George A. Bowers Sr.: The archery buck that wasn’t
Fall is finally here, bringing with it the long anticipated hunting seasons! Squirrels have been legal since September and we’re already a week deep into archery.
The fall was always an exciting time around my father’s taxidermy shop because you never knew what someone would carry through the front door. White squirrels, antlered does, and large bobcats were just a few of the unusual critters that folks would bring in to have mounted. And this excitement always grew with the fall seasons.
Since it is considerably more difficult to take a deer with a bow and arrow than with a rifle, archery season always precedes that of firearms. This gives bow hunters an opportunity to pursue the deer before they are spooked and provides a safer environment for camouflaged bow hunters as well. The flip side is that these archers are limited in the type of weapons they can employ, which also restricts shot distance and shot placement. While most sportsmen respect the established game laws, there are a few unscrupulous souls who give others a bad name and take advantage of wild game. Let me describe one such individual.
During archery season several years ago, a customer brought an enormous whitetail buck into Dad’s shop. It was a beautiful rack and one that would compete well on the state level for awards and trophies. Since Dad usually got in just the head and a small portion of the hide, he couldn’t normally tell where the animal had been shot, unless there was a telltale “x” of a broadhead somewhere in the skin. Nor did he normally care. In this case, however, the truth came out without any digging.
After the hunter left, Dad was skinning out the neck of the buck and he found a large fresh wound like that from a rifle. Not only did he suspect this by the appearance of the meat, but he also found a large caliber bullet buried in the animal. While it is possible for a deer to survive and recover from a high powered rifle blast, the placement and severity of this shot left little doubt as to what ended this buck’s autumn antics. He was obviously taken illegally with a rifle during archery season.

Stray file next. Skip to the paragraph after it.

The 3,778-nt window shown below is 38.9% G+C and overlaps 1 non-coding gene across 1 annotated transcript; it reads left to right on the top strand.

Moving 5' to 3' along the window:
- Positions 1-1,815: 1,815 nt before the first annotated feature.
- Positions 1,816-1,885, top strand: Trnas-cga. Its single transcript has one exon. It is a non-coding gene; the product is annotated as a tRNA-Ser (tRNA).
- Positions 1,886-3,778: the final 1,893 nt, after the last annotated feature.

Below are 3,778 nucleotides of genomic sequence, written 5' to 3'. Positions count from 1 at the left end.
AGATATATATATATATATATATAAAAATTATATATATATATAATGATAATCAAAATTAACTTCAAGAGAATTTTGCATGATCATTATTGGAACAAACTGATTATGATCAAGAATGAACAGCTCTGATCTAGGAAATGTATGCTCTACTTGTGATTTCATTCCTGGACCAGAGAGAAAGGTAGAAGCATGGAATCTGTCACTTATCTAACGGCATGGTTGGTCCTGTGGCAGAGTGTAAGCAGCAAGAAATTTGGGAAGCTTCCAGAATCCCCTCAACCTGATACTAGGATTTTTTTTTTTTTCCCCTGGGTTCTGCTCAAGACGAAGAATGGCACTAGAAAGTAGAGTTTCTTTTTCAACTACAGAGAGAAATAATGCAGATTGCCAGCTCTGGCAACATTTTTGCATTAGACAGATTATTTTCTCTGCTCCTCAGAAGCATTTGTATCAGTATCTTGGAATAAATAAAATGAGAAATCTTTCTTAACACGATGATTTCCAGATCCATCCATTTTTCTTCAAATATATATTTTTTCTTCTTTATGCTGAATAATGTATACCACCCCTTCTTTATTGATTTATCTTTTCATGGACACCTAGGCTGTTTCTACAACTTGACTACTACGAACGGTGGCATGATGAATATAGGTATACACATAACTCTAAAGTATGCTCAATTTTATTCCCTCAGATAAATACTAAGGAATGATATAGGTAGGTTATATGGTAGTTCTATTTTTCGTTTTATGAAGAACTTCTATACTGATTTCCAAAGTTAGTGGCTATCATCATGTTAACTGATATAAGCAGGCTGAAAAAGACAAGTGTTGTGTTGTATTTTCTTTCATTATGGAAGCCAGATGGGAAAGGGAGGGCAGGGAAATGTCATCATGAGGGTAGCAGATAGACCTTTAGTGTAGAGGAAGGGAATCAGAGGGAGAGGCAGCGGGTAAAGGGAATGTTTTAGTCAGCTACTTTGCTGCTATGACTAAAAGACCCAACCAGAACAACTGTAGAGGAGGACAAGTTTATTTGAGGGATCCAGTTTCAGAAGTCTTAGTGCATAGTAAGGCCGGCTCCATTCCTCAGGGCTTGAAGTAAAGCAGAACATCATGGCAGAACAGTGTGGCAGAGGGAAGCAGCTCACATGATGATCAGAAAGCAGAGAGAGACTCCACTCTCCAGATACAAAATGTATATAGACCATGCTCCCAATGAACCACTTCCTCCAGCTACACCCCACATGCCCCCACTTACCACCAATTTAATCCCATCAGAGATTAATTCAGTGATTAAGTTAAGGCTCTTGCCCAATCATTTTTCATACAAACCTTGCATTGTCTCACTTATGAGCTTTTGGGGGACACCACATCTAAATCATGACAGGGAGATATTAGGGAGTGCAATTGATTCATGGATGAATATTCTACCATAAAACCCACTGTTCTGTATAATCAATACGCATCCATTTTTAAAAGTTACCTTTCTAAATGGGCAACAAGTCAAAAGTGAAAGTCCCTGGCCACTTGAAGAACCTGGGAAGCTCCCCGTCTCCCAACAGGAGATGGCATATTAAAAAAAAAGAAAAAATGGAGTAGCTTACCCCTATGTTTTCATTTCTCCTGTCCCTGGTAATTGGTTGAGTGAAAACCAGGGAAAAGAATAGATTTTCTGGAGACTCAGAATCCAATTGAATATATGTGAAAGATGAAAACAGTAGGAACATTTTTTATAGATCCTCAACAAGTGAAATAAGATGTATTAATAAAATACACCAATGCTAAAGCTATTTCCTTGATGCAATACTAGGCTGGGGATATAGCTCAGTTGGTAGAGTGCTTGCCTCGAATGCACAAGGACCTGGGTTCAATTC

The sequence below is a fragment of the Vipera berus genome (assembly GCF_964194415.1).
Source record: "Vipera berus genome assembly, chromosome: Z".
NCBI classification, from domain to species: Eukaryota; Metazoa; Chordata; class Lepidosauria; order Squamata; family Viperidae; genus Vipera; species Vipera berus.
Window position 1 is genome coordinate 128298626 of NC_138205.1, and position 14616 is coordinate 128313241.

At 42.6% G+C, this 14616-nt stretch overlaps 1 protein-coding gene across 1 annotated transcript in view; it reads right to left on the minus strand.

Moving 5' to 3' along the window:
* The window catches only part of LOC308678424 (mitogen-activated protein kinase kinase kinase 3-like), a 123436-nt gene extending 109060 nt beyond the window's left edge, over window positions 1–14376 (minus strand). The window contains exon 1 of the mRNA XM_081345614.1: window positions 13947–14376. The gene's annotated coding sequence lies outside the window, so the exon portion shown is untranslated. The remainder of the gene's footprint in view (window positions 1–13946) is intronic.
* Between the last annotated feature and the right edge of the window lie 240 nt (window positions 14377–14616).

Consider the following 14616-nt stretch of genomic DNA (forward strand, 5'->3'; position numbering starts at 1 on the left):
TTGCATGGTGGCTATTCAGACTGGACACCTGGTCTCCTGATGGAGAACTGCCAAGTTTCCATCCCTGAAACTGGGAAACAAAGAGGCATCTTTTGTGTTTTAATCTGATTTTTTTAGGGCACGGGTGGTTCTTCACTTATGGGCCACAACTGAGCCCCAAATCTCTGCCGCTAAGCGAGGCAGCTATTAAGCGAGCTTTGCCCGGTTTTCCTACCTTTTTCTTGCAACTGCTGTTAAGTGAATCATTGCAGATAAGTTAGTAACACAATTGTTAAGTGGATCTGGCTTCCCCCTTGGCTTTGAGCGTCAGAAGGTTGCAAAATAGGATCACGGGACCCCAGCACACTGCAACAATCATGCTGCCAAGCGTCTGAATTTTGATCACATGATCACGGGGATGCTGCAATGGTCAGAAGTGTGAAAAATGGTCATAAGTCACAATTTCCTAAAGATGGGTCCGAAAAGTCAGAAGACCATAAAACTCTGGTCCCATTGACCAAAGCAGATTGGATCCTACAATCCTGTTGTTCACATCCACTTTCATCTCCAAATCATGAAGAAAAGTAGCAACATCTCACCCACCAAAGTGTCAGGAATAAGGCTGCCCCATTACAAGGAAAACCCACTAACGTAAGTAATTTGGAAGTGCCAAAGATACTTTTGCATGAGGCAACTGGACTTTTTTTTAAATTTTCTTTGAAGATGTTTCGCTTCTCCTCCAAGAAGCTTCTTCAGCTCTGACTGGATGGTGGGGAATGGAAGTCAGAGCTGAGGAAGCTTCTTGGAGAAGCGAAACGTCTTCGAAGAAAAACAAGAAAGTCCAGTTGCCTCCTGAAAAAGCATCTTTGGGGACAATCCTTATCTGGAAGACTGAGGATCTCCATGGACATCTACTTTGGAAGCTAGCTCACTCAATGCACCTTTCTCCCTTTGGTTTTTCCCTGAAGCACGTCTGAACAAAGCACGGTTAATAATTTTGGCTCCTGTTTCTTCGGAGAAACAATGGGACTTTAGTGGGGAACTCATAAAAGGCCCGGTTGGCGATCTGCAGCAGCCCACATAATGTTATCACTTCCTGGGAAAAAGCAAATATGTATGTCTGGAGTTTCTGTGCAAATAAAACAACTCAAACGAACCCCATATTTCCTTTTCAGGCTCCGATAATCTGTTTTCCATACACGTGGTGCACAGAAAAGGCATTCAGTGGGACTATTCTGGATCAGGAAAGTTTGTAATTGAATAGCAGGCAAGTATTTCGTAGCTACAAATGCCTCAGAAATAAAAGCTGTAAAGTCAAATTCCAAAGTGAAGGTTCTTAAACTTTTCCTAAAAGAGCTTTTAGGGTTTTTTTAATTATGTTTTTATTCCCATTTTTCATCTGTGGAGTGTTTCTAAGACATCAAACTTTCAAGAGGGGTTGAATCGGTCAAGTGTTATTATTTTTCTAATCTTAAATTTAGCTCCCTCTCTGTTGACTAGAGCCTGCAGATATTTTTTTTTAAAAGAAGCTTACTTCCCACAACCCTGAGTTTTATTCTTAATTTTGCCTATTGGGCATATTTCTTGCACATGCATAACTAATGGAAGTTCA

Since Dad’s task was not enforcement, his approach was a little different. He simply saved the lead bullet, drilled a small hole through it and tied it around the buck’s antler. Ten months later when the hunter returned to pick up the finished mount, imagine his surprise to find this seemingly inexplicable hunk of lead dangling from a monster rack. Mom had made the trophy plate with the information he supplied that indicated an archery kill, but the hanging bullet certainly indicated otherwise. He tried to assure his puzzled friends he had brought with him how he didn’t realize someone had already wounded this animal since it didn’t appear sick. Dad just grinned and finished the transaction.
I’m sure the hunter cut the string and tossed the evidence before entering his illegal trophy in the state game show a few weeks later, but deep down he and Dad and God all knew the truth. How often we try to cover up a lie thinking that no one will ever know. But someone always does. Even if no one else ever finds out, we know and so does God. And sooner or later, others usually find out as well since the truth has a way of working its way out into the open regardless of how deeply we try to bury it.
Before attempting the pull the wool over someone’s eyes with deception and dishonesty, remember the words of the Bible, which say, “Be sure your sins will find you out.” They always do. Instead, act within the law in the first place, and then tell the truth to avoid embarrassment and possibly worse later. Remember the archery buck that wasn’t.
George Bowers Sr. is the Senior Pastor of Antioch Church of the Brethren in Woodstock and the author of seven books including his latest book of poetry, Holy Verses. He can be reached through www.georgebowersministries.com or at firstname.lastname@example.org.